requires-write: false
PATH: /subsystem=web/virtual-server=*/configuration=access-log
Classification: web-connector
requires-addressable: false
requires-read: false
requires-write: false
PATH: /subsystem=web/connector=*
Classification: web-ssl
requires-addressable: false
requires-read: true
requires-write: true
PATH: /subsystem=web/connector=*/configuration=ssl
Classification: web-sso
requires-addressable: false
requires-read: true
requires-write: true
PATH: /subsystem=web/virtual-server=*/configuration=sso
Classification: web-valve
requires-addressable: false
requires-read: false
requires-write: false
PATH: /subsystem=web/valve=*
Report a bug
11.10. NETWORK SECURITY
11.10.1. Secure the Management Interfaces
A common development scenario is to run JBoss EAP 6 with no security on the management interfaces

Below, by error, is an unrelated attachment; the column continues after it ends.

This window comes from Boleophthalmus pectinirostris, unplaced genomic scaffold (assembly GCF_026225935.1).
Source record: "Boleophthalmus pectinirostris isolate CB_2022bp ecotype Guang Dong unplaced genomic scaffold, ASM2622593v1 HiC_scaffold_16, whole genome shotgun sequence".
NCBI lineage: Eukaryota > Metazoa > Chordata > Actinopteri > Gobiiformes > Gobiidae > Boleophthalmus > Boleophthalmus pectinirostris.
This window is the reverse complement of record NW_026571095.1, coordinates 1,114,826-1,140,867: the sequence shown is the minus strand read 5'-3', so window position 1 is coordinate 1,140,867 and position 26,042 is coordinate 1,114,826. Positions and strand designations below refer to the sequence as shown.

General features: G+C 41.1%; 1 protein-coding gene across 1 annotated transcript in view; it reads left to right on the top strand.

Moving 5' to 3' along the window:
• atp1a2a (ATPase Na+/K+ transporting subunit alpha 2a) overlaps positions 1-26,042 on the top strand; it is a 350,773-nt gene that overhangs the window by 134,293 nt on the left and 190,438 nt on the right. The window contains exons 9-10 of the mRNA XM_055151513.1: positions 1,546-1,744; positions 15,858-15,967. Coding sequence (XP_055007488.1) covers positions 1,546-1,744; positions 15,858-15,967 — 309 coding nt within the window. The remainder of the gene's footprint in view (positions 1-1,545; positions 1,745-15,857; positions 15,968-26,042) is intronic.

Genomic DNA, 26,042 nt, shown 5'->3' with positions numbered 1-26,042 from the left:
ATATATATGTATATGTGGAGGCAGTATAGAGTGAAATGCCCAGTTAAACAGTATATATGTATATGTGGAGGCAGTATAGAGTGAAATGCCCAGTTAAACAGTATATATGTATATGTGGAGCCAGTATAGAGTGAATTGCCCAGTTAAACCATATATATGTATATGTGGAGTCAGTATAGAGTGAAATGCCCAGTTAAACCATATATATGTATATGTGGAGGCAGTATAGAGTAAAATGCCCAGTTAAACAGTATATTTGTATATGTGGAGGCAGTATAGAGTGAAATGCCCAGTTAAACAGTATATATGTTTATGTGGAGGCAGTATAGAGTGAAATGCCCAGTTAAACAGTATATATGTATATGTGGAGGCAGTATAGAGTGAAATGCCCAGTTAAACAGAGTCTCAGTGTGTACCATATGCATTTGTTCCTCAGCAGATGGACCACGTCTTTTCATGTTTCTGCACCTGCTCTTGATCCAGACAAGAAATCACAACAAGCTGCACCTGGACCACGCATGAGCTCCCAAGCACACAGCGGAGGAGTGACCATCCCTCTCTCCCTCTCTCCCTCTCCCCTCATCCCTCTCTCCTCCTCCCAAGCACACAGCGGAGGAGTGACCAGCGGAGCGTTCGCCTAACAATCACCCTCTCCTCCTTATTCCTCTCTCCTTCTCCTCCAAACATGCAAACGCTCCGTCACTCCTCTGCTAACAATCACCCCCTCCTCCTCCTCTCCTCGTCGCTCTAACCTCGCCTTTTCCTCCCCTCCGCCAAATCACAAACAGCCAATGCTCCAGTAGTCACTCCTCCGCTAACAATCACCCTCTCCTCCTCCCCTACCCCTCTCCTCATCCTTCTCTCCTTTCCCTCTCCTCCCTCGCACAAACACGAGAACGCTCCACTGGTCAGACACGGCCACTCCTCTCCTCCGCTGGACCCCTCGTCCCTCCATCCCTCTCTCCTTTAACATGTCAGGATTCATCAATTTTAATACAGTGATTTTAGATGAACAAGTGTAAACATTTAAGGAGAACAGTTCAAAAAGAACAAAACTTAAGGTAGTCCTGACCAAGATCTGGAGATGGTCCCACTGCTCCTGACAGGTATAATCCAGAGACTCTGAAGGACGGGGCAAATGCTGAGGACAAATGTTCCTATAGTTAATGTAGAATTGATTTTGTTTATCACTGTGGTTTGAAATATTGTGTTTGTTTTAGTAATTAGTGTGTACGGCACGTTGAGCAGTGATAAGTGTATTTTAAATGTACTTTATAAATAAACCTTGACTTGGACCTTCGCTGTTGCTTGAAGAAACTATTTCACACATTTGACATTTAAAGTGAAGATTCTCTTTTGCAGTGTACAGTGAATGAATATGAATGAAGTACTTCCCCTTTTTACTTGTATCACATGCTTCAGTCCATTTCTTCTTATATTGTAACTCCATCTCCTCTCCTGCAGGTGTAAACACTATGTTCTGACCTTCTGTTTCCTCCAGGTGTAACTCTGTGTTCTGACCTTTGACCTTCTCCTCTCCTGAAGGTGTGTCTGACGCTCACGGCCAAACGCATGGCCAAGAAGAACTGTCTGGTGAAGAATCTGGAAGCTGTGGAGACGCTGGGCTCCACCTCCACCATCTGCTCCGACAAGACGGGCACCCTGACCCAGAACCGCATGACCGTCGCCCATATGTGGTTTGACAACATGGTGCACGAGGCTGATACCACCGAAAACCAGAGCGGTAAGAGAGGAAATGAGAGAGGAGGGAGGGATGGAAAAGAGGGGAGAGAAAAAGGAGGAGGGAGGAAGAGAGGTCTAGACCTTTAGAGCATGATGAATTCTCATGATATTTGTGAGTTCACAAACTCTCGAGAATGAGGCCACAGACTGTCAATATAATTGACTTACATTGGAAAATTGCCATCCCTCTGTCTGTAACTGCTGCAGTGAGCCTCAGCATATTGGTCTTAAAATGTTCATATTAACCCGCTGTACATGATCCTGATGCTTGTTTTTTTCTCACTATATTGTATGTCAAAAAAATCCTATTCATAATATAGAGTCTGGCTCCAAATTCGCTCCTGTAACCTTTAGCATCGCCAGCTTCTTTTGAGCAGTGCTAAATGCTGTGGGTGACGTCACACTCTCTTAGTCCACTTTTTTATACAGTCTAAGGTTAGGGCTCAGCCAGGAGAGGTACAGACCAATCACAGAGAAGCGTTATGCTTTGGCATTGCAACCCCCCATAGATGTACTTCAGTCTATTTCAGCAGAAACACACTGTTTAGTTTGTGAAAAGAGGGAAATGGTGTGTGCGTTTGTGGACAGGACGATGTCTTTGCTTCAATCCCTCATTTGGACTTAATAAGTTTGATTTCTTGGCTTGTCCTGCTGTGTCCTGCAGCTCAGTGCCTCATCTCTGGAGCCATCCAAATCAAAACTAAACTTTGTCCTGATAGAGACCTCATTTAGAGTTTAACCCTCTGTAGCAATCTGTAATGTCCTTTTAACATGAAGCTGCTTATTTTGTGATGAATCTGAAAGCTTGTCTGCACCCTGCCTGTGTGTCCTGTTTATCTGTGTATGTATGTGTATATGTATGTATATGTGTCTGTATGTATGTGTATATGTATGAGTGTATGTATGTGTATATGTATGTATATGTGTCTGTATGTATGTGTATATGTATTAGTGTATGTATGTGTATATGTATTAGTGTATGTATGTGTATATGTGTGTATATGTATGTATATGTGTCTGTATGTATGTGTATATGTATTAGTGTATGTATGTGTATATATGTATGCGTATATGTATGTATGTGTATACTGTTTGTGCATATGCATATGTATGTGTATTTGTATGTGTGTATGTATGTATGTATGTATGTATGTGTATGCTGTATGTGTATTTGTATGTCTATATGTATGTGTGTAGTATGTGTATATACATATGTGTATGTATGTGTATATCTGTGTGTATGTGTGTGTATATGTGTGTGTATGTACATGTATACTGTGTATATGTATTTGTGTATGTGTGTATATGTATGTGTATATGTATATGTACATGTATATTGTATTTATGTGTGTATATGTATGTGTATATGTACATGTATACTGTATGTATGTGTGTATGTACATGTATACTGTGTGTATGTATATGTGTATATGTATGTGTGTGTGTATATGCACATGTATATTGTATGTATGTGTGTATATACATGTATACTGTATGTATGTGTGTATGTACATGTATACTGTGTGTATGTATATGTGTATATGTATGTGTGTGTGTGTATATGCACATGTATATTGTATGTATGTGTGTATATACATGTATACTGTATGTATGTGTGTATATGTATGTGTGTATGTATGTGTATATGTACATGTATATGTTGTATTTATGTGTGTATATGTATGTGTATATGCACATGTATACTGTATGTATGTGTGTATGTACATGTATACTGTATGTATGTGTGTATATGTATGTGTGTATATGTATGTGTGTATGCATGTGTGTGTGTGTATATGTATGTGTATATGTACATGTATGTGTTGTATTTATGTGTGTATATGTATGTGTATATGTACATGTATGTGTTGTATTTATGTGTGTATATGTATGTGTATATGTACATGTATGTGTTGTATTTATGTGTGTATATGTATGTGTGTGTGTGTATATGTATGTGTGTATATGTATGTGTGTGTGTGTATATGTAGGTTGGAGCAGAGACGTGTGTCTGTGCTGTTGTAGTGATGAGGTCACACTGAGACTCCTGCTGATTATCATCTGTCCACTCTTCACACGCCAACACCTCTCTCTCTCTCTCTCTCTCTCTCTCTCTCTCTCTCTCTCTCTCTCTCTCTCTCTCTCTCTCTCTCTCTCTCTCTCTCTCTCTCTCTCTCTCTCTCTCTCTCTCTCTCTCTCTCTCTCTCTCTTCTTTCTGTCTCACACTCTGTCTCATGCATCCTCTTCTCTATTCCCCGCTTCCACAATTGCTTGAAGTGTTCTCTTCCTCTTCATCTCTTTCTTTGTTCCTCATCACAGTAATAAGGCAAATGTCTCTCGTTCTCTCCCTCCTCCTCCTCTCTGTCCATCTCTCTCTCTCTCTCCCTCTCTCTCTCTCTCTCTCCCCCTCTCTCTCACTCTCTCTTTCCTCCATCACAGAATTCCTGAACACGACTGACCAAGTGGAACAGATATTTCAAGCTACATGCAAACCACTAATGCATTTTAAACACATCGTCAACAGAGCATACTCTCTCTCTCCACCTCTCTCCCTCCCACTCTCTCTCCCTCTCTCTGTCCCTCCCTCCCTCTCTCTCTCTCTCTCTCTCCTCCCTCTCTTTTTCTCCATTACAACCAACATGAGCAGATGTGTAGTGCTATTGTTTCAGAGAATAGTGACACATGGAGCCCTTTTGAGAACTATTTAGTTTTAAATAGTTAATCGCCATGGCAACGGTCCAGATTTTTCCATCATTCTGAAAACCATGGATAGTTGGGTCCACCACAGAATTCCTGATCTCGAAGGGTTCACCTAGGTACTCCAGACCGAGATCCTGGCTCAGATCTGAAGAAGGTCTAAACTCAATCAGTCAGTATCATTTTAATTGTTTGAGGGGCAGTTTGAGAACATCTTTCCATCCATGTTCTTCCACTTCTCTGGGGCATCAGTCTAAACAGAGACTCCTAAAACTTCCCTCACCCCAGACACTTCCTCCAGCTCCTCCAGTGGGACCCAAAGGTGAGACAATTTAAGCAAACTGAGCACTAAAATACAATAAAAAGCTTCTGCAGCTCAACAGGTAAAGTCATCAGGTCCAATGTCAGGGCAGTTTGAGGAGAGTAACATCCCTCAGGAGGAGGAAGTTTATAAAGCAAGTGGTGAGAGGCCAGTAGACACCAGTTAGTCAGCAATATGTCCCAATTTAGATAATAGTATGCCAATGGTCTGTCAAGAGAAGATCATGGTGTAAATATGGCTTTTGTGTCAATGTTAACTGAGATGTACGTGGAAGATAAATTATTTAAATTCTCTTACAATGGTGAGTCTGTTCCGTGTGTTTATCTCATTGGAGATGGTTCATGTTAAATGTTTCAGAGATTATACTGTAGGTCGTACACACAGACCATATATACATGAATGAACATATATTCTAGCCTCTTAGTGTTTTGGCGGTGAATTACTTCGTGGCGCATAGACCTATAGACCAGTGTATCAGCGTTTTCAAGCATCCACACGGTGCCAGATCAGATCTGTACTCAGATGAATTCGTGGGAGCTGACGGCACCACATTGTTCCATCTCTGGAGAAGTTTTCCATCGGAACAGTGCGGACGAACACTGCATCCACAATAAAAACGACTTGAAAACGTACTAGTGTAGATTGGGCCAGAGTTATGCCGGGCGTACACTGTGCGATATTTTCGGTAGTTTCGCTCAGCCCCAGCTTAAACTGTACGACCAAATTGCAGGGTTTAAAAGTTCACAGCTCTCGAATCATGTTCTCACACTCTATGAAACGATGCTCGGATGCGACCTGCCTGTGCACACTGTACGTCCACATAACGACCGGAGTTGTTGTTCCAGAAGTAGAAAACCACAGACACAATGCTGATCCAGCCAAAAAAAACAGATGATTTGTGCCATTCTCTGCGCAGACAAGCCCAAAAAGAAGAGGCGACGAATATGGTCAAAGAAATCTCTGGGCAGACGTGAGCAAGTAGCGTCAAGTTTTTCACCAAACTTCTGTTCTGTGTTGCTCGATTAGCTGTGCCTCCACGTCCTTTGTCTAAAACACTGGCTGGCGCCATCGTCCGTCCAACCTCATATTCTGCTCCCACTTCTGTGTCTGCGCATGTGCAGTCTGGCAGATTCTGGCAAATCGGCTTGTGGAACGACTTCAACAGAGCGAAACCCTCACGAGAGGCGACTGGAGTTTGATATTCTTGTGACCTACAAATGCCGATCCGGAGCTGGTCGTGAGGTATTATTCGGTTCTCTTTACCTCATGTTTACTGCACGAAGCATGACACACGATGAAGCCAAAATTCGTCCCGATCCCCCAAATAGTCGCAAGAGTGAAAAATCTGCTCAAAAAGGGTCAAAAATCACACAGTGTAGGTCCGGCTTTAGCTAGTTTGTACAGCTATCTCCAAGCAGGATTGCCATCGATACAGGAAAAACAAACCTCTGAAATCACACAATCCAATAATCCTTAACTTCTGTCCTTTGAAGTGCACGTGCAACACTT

to allow rapid configuration changes.
273
Administration and Configuration Guide
In production deployment, secure the management interfaces by at least the following methods:
Section 11.10.2, “Specify Which Network Interface JBoss EAP 6 Uses”
Section 11.10.4, “Configure Network Firewalls to Work with JBoss EAP 6”
Additionally, the default silent local authentication mode allows local clients (on the server machine) to
connect to the Management CLI without requiring a username or password. This is a convenience for
local users and Management CLI scripts. To disable this, refer to Section 11.8.6, “Remove Silent
Authentication from the Default Security Realm”.
Report a bug
11.10.2. Specify Which Network Interface JBoss EAP 6 Uses
Overview
Isolating services so that they are accessible only to the clients who need them increases the security of
your network. JBoss EAP 6 includes two interfaces in its default configuration, both of which bind to the
IP address 127.0.0.1, or localhost, by default. One of the interfaces is called management, and is
used by the Management Console, CLI, and API. The other is called public, and is used to deploy